At some level, People for the Ethical Treatment of Animals (PETA) is the most pro-life organization in the world. Aside from the nagging fact that they kill roughly two-thirds of the animals brought to their shelter (down from 80% in 2015), their hypothetical premise is that all life should be protected—even the feathered and four-legged variety. Fish too, of course, because “we’re all animals” according to PETA’s Joaquin Phoenix (and chicken) ad. They'll even sell you a T-shirt proclaiming: “I AM AN ANIMAL.” Hashtag: EndSpeciesism!
The issue of animal rights came up fairly often when I used to visit college campuses with the Genocide Awareness Project—which compares abortion to historically-recognized crimes against humanity. “Do you eat meat?” abortion advocates would ask with barely-contained glee. And when I answered in the affirmative, their triumphant response was always the same. “Then you’re not really pro-life!” As if that settled anything. They’d attempt much the same thing with capital punishment, not realizing that their conclusions were entirely backwards. This is what’s wrong with the progressive position on abortion. It violates their modus operandi. The progressive position on abortion is actually (gasp) regressive. It more befits a time when quickening was all we had to go by—when we couldn’t see into the womb or determine the biological behinning of individual life. But those days are long past.
Philosophically, progressives take established tenets—or boundaries—and expand them. All in the name of progress. They’re not trying to hold any line—as conservatives are wont to do. They want to push that line out further and further. LGTBQ(IA2S?!)+ rights are a case in point. Marriage and religion are both institutions that have been historically closed to those who unrepentantly flout sexual norms. The progressive solution was to simply redefine marriage and redefine religious acceptability. It started with a G—gay rights. And then they added the L, and the B, and so on. The list is expanding so quickly that not even the all-encompassing "plus" that was added to the end has been able to reign it in. By definition, progressives must keep expanding their list of demands and grievances. Progress demands it. No matter how much ground they gain, it will never be enough.
The normalization of transgenderism may be getting most of their attention today, but animal rights have been at the leading edge of progressivism for decades—perhaps because it’s hard to get even leftists to buy in on giving up burgers and chicken tenders. Despite making massive inroads, Gallup tells us that only 3% of Americans identify as vegan. The global number is estimated at 1%, and the vast majority of those who start don’t stick it out. This, of course, is beside the point because progressives have a long history of catering to virulent minorities—no matter the social cost. The more obscure the victim class the better. It’s an opportunity to show off just how caring and compassionate they’re willing to be. As such, there is a wide swath of progressives who publicly demand that animals be given the same legal protections as human beings. But here’s the problem. As they’ve pushed the definition of “person” out further and further, they’ve entirely skipped over unborn children. Chicken eggs are sacrosanct, but human embryos are disposable. That’s what’s wrong with the claims leveled at me all those years ago on college campuses around the country. I wasn’t the one being inconsistent.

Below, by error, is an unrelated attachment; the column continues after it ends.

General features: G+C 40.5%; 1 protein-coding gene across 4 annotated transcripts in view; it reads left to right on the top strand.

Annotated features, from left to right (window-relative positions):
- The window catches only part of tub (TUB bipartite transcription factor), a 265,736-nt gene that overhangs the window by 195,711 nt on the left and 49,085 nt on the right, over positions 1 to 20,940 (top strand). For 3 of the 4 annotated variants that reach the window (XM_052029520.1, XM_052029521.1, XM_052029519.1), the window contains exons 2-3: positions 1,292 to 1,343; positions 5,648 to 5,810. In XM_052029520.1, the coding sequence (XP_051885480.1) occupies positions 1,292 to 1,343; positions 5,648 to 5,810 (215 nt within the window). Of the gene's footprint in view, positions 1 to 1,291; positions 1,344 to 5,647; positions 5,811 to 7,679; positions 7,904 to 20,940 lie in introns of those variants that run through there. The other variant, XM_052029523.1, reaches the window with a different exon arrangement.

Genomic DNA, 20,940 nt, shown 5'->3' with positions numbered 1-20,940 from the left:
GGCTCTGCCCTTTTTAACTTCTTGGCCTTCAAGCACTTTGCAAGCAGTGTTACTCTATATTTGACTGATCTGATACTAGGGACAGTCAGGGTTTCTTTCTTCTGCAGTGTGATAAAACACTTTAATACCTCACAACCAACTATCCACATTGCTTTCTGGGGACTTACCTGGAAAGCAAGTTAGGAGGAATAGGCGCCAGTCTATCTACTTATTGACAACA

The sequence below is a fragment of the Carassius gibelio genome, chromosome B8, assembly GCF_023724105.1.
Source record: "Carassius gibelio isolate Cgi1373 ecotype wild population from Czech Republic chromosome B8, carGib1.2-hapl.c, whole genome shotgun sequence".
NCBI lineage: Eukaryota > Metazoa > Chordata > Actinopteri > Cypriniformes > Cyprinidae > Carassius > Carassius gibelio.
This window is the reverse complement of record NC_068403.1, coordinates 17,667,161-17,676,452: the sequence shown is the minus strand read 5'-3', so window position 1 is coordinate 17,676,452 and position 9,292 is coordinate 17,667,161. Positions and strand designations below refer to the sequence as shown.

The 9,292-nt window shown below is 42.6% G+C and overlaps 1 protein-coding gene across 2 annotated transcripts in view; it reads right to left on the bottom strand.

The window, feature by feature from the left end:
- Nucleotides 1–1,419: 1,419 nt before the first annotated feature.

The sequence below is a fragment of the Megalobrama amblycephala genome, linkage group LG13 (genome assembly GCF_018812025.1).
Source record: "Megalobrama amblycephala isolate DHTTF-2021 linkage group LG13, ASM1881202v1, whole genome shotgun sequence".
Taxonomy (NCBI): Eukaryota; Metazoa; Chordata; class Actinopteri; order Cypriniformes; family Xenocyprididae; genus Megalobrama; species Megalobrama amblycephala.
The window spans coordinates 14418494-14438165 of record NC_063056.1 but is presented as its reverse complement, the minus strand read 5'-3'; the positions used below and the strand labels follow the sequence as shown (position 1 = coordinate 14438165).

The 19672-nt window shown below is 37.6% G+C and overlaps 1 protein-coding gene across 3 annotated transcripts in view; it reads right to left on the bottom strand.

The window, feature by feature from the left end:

My contention is that innocent human beings should not be killed—but notice the qualifiers: innocent and human. I am not asserting that it is wrong to kill any life form nor am I asserting that it is always intrinsically wrong to kill a human being. Perhaps I should, but I don’t. Yet even if my moral calculus is amiss, I’m still being consistent. But, if you are of the opinion that even rodents should be granted rights of personhood, then how can you deny personhood for unborn human beings?! And if you believe it’s immoral to execute mass murderers and child rapists, then how can you believe it’s right to execute children in the womb? It is not those opposed to abortion who are being inconsistent. It is those who are devoted to the expansion of animal rights—yet leave unborn children entirely out of the equation.